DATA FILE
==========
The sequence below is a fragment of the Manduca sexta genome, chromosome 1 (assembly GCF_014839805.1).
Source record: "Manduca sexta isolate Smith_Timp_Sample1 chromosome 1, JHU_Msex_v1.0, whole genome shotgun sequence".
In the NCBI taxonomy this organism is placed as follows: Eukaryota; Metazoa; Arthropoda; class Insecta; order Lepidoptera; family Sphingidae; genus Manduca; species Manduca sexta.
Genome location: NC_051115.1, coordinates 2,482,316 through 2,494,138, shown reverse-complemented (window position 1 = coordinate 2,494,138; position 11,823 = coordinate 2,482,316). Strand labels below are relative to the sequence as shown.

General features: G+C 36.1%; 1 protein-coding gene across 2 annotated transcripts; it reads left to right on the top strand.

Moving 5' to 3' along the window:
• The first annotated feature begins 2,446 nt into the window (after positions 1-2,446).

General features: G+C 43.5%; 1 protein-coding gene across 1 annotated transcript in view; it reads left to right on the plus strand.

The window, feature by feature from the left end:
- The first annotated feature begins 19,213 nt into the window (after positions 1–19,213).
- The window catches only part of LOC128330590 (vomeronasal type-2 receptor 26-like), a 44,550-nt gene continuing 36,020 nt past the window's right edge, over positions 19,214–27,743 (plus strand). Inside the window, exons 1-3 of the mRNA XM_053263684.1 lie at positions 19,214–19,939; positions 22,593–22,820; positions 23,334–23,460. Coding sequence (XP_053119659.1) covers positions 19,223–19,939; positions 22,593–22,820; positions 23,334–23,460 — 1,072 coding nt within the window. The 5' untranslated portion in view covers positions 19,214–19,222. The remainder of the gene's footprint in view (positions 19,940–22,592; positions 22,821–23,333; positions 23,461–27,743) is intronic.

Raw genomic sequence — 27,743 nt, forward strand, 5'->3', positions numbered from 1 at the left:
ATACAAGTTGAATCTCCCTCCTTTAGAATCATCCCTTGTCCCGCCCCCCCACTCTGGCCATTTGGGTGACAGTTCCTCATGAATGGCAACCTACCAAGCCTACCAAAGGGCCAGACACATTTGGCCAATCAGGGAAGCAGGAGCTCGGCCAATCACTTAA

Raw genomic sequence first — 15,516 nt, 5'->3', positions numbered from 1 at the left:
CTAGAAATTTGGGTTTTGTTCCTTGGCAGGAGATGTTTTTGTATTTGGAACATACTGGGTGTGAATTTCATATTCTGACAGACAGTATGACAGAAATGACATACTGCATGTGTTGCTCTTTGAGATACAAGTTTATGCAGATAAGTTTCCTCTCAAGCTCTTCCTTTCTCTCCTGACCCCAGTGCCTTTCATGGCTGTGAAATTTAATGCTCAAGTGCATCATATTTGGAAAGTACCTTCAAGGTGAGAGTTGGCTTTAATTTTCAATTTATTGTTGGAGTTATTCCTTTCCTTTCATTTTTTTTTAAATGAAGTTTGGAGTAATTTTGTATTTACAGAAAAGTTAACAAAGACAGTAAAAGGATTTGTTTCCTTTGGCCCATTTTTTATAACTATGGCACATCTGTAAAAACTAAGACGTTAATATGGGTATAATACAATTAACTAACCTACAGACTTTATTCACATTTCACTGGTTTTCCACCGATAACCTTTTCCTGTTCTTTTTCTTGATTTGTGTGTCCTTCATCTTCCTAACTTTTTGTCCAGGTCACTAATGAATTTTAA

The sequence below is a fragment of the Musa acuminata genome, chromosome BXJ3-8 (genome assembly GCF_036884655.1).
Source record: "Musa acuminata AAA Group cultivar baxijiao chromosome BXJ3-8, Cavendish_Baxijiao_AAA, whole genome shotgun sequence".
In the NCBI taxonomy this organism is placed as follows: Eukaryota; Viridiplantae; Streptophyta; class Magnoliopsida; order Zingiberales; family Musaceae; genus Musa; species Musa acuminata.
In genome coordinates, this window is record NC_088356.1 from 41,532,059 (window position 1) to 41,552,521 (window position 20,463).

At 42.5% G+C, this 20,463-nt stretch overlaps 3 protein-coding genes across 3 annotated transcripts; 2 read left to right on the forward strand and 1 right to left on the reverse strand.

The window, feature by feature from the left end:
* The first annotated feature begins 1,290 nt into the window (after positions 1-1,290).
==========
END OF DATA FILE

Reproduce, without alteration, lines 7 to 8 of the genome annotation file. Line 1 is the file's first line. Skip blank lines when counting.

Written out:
• The first annotated feature begins 2,446 nt into the window (after positions 1-2,446).

General features: G+C 43.5%; 1 protein-coding gene across 1 annotated transcript in view; it reads left to right on the plus strand.